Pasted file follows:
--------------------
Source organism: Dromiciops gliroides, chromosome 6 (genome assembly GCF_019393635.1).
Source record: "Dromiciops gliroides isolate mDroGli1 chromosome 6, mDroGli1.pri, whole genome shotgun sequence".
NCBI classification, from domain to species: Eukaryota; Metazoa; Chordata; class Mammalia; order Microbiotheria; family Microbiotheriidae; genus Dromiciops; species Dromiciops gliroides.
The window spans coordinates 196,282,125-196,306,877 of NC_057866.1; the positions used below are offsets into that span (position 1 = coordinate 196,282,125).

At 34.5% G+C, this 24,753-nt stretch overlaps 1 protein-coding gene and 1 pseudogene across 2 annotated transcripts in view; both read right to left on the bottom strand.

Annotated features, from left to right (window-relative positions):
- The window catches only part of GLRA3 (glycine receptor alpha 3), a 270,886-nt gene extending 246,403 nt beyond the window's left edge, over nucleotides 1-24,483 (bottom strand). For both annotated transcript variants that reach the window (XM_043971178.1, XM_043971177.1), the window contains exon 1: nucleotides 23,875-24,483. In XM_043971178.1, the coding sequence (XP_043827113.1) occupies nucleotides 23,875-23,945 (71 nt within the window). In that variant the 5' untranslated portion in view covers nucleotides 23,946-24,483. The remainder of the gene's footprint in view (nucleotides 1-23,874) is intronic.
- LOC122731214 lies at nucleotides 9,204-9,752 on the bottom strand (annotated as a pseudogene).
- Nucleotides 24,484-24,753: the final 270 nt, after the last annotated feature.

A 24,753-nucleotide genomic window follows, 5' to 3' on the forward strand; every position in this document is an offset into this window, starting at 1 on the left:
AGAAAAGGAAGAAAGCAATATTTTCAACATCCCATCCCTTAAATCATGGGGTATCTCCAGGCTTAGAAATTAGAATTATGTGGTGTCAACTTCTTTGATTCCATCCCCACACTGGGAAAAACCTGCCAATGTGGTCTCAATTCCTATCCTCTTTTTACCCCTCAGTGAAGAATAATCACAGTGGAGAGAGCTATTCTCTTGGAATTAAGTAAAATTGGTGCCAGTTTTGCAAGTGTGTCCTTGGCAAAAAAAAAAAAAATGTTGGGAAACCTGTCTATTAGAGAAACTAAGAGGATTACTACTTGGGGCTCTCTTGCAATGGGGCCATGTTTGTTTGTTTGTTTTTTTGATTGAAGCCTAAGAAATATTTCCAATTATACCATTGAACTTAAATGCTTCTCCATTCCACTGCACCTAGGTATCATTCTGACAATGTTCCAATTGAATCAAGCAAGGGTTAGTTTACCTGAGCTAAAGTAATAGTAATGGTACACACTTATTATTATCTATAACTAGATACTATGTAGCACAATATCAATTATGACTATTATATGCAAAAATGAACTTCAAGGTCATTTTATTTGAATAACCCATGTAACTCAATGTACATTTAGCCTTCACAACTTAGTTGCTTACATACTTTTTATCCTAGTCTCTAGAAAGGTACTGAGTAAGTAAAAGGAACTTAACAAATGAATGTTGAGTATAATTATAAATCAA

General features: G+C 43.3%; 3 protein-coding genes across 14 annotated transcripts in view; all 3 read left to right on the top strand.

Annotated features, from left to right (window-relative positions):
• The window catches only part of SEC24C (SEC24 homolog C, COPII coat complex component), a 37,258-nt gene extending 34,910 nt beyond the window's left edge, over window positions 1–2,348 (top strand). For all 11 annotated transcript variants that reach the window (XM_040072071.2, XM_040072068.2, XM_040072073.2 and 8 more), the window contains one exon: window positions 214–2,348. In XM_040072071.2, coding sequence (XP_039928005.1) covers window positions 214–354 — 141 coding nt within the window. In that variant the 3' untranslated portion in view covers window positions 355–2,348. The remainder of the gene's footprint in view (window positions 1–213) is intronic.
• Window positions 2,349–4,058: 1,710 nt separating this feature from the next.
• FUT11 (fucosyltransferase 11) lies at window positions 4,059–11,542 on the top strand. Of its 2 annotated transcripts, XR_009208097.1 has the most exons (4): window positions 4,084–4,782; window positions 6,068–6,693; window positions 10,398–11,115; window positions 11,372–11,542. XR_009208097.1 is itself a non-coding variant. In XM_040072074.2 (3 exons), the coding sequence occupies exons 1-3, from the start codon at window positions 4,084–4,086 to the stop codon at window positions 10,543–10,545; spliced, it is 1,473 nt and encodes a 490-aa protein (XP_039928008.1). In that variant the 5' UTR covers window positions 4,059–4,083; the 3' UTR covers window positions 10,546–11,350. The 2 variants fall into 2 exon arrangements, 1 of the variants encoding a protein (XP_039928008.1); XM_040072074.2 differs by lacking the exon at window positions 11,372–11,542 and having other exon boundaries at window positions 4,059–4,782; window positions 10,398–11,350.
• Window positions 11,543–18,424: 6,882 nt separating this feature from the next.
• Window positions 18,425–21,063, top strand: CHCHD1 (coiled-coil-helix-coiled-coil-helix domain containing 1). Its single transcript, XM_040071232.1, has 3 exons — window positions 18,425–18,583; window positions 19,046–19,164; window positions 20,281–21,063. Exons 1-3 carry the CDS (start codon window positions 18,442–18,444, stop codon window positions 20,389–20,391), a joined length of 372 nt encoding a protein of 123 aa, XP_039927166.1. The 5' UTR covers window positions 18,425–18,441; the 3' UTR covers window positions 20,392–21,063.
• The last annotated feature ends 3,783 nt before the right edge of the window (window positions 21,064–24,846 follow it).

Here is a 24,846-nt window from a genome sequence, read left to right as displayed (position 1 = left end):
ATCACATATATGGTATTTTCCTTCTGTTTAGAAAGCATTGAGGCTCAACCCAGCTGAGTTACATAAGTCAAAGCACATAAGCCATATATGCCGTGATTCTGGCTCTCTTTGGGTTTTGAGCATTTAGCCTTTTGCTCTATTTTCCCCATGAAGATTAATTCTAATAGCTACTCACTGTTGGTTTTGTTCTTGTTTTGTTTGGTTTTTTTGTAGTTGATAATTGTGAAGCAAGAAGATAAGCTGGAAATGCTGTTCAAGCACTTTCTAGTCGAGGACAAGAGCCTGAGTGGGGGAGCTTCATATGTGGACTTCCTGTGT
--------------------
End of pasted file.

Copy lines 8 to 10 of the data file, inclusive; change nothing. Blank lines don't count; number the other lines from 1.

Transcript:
- LOC122731214 lies at nucleotides 9,204-9,752 on the bottom strand (annotated as a pseudogene).
- Nucleotides 24,484-24,753: the final 270 nt, after the last annotated feature.

A 24,753-nucleotide genomic window follows, 5' to 3' on the forward strand; every position in this document is an offset into this window, starting at 1 on the left: